It is imperative that the immense documentation of Black life captured by the Black press is preserved, as much of it is endangered due to disintegrating and presumed diminished value.  In many instances, these newspapers are the primary, and in some cases, only, physical records that detail the trials and triumphs of Blacks locally and nationally.  It should be emphasized that along with the content that was featured in the pages of a Black newspaper, often there are countless images in an institution’s archives that did not make it to publication.  These too are of great cultural value.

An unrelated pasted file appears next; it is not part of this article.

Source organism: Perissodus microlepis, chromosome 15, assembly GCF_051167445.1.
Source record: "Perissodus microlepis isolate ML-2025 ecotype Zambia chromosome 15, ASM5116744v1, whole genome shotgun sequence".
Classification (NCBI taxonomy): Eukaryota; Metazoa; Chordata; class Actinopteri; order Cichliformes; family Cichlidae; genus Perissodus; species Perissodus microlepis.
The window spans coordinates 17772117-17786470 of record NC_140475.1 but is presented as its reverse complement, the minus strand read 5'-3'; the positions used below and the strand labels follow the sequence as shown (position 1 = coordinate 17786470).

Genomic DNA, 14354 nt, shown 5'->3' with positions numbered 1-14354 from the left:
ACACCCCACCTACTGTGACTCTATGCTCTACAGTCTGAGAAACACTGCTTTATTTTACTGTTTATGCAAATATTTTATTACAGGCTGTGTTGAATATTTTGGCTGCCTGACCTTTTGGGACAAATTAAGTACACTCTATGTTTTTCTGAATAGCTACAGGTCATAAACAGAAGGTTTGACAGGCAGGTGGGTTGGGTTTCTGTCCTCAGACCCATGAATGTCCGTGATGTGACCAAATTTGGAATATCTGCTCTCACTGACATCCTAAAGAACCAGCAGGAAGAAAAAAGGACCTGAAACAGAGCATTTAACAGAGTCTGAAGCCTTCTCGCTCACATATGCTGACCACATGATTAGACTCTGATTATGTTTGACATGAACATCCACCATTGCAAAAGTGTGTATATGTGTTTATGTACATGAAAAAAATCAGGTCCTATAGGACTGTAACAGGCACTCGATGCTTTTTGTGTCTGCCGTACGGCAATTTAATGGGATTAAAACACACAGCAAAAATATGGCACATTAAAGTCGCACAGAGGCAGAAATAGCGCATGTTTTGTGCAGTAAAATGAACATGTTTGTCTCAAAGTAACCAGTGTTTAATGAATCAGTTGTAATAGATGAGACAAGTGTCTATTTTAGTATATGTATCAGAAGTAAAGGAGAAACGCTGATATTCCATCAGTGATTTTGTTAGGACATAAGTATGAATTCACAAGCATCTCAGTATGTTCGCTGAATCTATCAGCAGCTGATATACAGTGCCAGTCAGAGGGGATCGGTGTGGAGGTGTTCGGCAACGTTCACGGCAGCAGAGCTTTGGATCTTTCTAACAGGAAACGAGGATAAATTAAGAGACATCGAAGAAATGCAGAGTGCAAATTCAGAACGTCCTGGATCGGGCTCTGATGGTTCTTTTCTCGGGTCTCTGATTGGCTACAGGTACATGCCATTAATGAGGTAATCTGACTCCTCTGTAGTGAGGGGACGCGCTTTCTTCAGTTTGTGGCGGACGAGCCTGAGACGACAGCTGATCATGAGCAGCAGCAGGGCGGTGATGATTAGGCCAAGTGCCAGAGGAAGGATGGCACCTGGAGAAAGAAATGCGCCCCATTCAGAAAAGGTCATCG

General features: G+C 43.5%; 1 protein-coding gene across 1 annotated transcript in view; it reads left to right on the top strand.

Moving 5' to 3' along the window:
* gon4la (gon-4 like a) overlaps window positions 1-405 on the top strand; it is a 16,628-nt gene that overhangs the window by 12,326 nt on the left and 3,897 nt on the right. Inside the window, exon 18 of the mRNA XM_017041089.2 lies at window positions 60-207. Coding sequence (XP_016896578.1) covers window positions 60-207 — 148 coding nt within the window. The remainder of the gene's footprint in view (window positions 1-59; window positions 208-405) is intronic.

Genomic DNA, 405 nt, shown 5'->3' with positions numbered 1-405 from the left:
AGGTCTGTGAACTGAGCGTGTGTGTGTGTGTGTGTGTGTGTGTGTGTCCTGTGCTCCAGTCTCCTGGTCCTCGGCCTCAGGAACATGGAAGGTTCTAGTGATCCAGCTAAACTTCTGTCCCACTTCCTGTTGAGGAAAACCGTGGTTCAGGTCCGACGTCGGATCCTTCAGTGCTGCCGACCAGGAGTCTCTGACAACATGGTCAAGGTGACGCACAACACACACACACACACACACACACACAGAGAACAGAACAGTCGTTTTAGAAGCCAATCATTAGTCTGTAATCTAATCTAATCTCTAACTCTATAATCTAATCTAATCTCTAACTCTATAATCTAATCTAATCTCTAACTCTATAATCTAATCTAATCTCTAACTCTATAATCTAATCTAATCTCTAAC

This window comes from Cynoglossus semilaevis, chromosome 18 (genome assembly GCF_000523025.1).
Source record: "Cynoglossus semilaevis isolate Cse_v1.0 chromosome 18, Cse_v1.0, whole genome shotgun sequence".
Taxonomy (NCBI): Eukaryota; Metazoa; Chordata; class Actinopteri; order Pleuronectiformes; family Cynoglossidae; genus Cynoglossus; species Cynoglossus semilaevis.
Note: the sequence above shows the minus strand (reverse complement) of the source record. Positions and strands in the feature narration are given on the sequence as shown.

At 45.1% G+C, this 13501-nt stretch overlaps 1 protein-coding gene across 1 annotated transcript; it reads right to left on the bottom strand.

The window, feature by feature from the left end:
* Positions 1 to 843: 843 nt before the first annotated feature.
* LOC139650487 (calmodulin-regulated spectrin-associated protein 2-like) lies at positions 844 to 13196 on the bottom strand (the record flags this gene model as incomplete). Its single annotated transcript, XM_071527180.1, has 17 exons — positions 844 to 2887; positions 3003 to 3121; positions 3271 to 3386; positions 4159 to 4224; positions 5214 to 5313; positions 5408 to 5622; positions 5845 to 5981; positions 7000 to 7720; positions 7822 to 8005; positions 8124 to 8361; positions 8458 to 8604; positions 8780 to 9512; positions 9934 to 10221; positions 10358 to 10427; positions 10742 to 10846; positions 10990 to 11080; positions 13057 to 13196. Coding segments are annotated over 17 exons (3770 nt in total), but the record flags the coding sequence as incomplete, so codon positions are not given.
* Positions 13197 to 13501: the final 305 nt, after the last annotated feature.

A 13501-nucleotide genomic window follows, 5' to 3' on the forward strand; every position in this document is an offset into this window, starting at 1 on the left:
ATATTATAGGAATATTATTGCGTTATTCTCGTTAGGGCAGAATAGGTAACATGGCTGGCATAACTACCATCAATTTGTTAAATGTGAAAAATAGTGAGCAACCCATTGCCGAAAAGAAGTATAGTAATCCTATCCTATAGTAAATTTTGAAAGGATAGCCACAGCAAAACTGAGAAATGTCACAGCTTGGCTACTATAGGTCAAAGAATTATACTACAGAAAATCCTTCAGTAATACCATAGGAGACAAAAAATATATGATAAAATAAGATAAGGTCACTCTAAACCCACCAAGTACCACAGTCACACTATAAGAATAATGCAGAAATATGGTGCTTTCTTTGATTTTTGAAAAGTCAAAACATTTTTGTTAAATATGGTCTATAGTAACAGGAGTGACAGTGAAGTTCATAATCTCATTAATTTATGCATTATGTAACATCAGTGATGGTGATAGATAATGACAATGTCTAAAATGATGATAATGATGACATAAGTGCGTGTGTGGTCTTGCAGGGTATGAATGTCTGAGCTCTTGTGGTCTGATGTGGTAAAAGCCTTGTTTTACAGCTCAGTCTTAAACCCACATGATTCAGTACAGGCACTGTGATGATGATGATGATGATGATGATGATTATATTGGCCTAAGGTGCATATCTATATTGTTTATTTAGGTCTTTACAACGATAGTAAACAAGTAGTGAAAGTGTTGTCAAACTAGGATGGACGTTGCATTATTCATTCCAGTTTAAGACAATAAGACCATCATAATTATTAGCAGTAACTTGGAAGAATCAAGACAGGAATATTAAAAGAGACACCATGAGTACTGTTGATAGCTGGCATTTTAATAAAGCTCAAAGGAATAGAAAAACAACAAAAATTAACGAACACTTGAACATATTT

In their valiant effort to preserve, protect and promote Black culture, the Obsidian Collection desires to form, as its website offers, “exclusive partnerships with African-American newspapers to stabilize archive collections and share them with the world by providing the team of archivists to get the job done.  Newspapers still operating will pledge a first-right-of-refusal to us if they decide to sell their archives and agree to revenue shares for the selected images that will require fees for use.”

As an African-American, independent entity, the Collection is comprised of historians and professional archivists whose mission is to accurately curate its archives.  Supplementing the physical archives are its digital archives, which is primarily composed of two factions: Obsidian Images and Obsidian Center.